According to PhD physiotherapy student Trish Neumann from UniSA's School of Health Sciences, stress incontinence incontinence during physical exertion - is the most common reason for urinary incontinence, affecting about one in three women of all ages,.
"Stress incontinence is the type of stress that occurs when women cough, sneeze, or undertake physical activities such as running and jumping; and it is these physical forces that push down on the bladder and force urine out," Neumann said.
"Previous studies confirm that 13 per cent of 18-year-old Australian women suffer from incontinence and this figure rises to 20 per cent when women have had their first baby. But not all women with stress incontinence have had children. They might have a family history of stretchy connective tissue, be overweight, have a chronic cough, constipation or have had surgery," Neumann said.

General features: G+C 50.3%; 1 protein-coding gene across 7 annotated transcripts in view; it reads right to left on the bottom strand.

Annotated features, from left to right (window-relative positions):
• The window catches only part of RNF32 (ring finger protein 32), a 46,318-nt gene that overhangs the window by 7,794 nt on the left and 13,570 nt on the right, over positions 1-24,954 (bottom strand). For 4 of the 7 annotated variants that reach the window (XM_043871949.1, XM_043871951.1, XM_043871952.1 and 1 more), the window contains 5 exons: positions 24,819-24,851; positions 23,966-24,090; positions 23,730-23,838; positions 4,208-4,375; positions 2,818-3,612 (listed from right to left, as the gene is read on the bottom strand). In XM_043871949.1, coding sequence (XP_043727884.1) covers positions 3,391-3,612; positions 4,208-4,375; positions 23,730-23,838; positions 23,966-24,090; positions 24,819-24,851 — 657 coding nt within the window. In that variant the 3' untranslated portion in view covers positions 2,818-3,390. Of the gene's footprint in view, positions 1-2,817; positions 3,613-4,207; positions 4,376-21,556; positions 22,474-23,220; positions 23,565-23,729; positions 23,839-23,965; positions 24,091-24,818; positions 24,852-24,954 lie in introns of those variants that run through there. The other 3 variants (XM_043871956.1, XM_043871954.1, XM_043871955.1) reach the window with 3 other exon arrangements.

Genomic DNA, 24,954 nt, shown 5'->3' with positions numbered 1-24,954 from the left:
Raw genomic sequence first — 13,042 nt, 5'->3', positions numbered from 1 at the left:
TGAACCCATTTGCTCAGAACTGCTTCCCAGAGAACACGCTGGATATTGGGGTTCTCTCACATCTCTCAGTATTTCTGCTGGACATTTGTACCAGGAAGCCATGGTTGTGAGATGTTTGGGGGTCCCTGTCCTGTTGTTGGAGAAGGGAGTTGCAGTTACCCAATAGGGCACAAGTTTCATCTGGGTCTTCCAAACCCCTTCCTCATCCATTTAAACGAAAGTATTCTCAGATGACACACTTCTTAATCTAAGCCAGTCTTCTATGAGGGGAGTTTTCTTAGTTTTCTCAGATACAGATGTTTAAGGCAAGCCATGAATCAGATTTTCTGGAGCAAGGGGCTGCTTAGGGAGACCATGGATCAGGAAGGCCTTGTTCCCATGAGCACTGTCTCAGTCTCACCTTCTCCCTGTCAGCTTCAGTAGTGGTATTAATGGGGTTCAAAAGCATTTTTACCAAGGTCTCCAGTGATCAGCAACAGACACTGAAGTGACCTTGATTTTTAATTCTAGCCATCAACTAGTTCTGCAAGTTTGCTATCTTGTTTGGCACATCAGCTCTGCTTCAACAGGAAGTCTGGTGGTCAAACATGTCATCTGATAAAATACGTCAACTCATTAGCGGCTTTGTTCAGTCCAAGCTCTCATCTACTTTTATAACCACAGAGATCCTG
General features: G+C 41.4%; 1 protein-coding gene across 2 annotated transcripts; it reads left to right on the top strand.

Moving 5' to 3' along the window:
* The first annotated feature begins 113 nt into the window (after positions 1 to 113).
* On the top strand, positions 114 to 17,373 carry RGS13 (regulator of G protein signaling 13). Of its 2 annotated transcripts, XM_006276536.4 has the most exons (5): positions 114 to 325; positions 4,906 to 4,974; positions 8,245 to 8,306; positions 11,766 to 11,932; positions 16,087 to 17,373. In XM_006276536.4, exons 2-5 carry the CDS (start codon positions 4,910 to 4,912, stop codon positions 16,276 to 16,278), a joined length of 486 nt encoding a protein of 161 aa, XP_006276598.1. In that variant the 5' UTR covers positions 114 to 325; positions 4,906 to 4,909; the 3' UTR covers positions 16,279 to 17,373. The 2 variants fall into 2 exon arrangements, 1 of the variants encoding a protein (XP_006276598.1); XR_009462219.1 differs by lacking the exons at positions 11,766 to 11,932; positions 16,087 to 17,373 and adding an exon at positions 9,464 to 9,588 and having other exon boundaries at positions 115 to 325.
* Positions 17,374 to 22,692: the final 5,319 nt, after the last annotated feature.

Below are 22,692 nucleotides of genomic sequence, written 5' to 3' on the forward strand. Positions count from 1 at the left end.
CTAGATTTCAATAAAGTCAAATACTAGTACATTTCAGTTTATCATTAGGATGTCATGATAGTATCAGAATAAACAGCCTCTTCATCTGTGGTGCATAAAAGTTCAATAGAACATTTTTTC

While women are the main sufferers, incontinence can also be a problem for men, especially after prostate surgery.
"For a long time stress incontinence was treated by surgical procedures without going through physiotherapy as a first option, but the outcomes of surgery have not always been positive with success rates as low as 50 to 60 per cent recorded in a recent study and with the potential of complications. This led to recommendations that physiotherapy be tried first, which carries no risks, and keep the surgery option open to people who fail pelvic floor muscle training.
"To find out how effective physiotherapy could be in curing stress incontinence, we conducted the most comprehensive study ever undertaken in Australia in this field involving a trial of 274 women with stress incontinence. After an initial assessment, the women, aged from